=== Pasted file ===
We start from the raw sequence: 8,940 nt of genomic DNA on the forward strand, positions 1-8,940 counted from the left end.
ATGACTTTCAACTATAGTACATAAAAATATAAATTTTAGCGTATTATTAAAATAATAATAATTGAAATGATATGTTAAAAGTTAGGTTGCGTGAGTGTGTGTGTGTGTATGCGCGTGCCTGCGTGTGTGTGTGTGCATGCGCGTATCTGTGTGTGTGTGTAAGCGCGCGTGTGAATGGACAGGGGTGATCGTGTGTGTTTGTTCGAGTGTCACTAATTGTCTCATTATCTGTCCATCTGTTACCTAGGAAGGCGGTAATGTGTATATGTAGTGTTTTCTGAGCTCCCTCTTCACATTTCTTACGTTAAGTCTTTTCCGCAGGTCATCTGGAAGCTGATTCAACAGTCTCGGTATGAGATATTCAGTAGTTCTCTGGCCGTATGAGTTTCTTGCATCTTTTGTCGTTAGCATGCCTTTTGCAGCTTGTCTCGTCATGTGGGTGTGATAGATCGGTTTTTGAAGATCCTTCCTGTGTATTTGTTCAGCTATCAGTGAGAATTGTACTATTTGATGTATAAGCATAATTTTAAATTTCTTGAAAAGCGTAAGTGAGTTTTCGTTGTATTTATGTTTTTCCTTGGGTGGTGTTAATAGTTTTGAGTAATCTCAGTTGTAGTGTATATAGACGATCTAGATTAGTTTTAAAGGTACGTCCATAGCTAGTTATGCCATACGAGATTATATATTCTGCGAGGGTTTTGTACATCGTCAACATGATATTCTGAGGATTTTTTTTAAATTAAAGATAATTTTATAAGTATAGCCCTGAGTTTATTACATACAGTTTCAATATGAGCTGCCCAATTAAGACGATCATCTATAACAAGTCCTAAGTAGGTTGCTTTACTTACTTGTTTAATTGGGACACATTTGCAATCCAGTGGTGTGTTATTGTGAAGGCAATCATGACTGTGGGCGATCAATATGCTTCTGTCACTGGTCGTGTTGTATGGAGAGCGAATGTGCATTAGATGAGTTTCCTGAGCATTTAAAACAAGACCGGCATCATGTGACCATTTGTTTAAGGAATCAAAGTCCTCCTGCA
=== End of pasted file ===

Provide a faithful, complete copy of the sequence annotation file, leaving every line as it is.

We start from the raw sequence: 8,940 nt of genomic DNA on the forward strand, positions 1-8,940 counted from the left end.
ATGACTTTCAACTATAGTACATAAAAATATAAATTTTAGCGTATTATTAAAATAATAATAATTGAAATGATATGTTAAAAGTTAGGTTGCGTGAGTGTGTGTGTGTGTATGCGCGTGCCTGCGTGTGTGTGTGTGCATGCGCGTATCTGTGTGTGTGTGTAAGCGCGCGTGTGAATGGACAGGGGTGATCGTGTGTGTTTGTTCGAGTGTCACTAATTGTCTCATTATCTGTCCATCTGTTACCTAGGAAGGCGGTAATGTGTATATGTAGTGTTTTCTGAGCTCCCTCTTCACATTTCTTACGTTAAGTCTTTTCCGCAGGTCATCTGGAAGCTGATTCAACAGTCTCGGTATGAGATATTCAGTAGTTCTCTGGCCGTATGAGTTTCTTGCATCTTTTGTCGTTAGCATGCCTTTTGCAGCTTGTCTCGTCATGTGGGTGTGATAGATCGGTTTTTGAAGATCCTTCCTGTGTATTTGTTCAGCTATCAGTGAGAATTGTACTATTTGATGTATAAGCATAATTTTAAATTTCTTGAAAAGCGTAAGTGAGTTTTCGTTGTATTTATGTTTTTCCTTGGGTGGTGTTAATAGTTTTGAGTAATCTCAGTTGTAGTGTATATAGACGATCTAGATTAGTTTTAAAGGTACGTCCATAGCTAGTTATGCCATACGAGATTATATATTCTGCGAGGGTTTTGTACATCGTCAACATGATATTCTGAGGATTTTTTTTAAATTAAAGATAATTTTATAAGTATAGCCCTGAGTTTATTACATACAGTTTCAATATGAGCTGCCCAATTAAGACGATCATCTATAACAAGTCCTAAGTAGGTTGCTTTACTTACTTGTTTAATTGGGACACATTTGCAATCCAGTGGTGTGTTATTGTGAAGGCAATCATGACTGTGGGCGATCAATATGCTTCTGTCACTGGTCGTGTTGTATGGAGAGCGAATGTGCATTAGATGAGTTTCCTGAGCATTTAAAACAAGACCGGCATCATGTGACCATTTGTTTAAGGAATCAAAGTCCTCCTGCA